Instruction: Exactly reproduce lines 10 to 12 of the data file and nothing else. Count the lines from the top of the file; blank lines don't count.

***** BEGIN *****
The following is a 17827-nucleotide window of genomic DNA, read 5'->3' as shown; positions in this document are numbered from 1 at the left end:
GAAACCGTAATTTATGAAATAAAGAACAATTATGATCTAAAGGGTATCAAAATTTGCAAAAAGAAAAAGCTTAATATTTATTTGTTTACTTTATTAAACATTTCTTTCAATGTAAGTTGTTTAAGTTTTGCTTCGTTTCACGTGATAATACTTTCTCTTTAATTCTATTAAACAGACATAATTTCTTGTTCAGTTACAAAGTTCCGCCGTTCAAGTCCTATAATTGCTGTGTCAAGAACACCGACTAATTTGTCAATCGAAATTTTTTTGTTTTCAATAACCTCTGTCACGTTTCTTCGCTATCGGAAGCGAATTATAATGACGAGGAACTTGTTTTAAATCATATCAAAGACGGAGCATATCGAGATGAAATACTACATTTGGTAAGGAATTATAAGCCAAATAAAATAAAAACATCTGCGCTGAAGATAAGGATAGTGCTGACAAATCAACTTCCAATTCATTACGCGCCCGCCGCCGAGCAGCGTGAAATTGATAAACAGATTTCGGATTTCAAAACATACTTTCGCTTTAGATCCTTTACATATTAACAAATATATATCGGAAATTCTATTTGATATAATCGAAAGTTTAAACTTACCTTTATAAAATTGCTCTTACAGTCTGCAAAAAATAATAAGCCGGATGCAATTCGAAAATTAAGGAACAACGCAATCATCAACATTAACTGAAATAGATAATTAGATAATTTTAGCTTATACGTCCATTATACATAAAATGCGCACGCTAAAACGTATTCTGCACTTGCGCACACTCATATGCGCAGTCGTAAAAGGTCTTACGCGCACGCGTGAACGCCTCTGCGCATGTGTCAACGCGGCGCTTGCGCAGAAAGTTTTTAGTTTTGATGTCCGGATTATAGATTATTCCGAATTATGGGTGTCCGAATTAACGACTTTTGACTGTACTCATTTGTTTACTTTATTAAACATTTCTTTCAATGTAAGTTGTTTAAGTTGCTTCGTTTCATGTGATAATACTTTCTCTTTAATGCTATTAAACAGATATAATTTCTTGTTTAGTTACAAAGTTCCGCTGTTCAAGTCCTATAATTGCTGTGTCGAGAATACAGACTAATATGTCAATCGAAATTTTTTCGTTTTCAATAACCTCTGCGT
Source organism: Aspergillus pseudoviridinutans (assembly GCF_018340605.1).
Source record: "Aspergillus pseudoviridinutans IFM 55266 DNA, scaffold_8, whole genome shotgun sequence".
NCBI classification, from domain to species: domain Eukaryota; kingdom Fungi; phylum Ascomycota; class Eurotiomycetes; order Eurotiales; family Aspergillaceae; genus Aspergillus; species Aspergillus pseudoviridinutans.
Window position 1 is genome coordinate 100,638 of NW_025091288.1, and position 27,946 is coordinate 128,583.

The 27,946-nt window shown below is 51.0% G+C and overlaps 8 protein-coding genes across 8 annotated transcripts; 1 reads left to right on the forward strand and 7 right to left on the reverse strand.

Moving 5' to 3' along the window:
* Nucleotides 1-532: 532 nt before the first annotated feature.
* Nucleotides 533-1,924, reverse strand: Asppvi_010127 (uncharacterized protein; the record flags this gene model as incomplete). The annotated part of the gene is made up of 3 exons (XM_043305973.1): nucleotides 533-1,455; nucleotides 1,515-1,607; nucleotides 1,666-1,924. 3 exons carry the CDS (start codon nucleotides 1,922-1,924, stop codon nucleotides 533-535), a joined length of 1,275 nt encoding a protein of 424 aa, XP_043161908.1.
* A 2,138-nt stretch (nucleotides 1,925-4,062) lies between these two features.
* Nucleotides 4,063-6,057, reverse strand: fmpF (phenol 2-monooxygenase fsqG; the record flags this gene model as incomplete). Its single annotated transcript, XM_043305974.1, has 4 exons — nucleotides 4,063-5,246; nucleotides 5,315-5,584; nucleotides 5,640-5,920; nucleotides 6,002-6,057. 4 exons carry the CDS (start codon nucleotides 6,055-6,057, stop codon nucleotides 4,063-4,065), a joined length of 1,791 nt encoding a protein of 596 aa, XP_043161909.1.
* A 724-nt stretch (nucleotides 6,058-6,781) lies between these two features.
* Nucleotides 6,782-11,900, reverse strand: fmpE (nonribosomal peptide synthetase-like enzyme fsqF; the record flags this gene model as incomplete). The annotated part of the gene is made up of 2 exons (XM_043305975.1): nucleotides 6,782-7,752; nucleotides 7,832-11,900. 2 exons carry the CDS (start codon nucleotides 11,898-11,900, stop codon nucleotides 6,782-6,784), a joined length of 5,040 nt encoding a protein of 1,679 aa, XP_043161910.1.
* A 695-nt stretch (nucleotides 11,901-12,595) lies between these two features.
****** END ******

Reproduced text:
* Nucleotides 533-1,924, reverse strand: Asppvi_010127 (uncharacterized protein; the record flags this gene model as incomplete). The annotated part of the gene is made up of 3 exons (XM_043305973.1): nucleotides 533-1,455; nucleotides 1,515-1,607; nucleotides 1,666-1,924. 3 exons carry the CDS (start codon nucleotides 1,922-1,924, stop codon nucleotides 533-535), a joined length of 1,275 nt encoding a protein of 424 aa, XP_043161908.1.
* A 2,138-nt stretch (nucleotides 1,925-4,062) lies between these two features.
* Nucleotides 4,063-6,057, reverse strand: fmpF (phenol 2-monooxygenase fsqG; the record flags this gene model as incomplete). Its single annotated transcript, XM_043305974.1, has 4 exons — nucleotides 4,063-5,246; nucleotides 5,315-5,584; nucleotides 5,640-5,920; nucleotides 6,002-6,057. 4 exons carry the CDS (start codon nucleotides 6,055-6,057, stop codon nucleotides 4,063-4,065), a joined length of 1,791 nt encoding a protein of 596 aa, XP_043161909.1.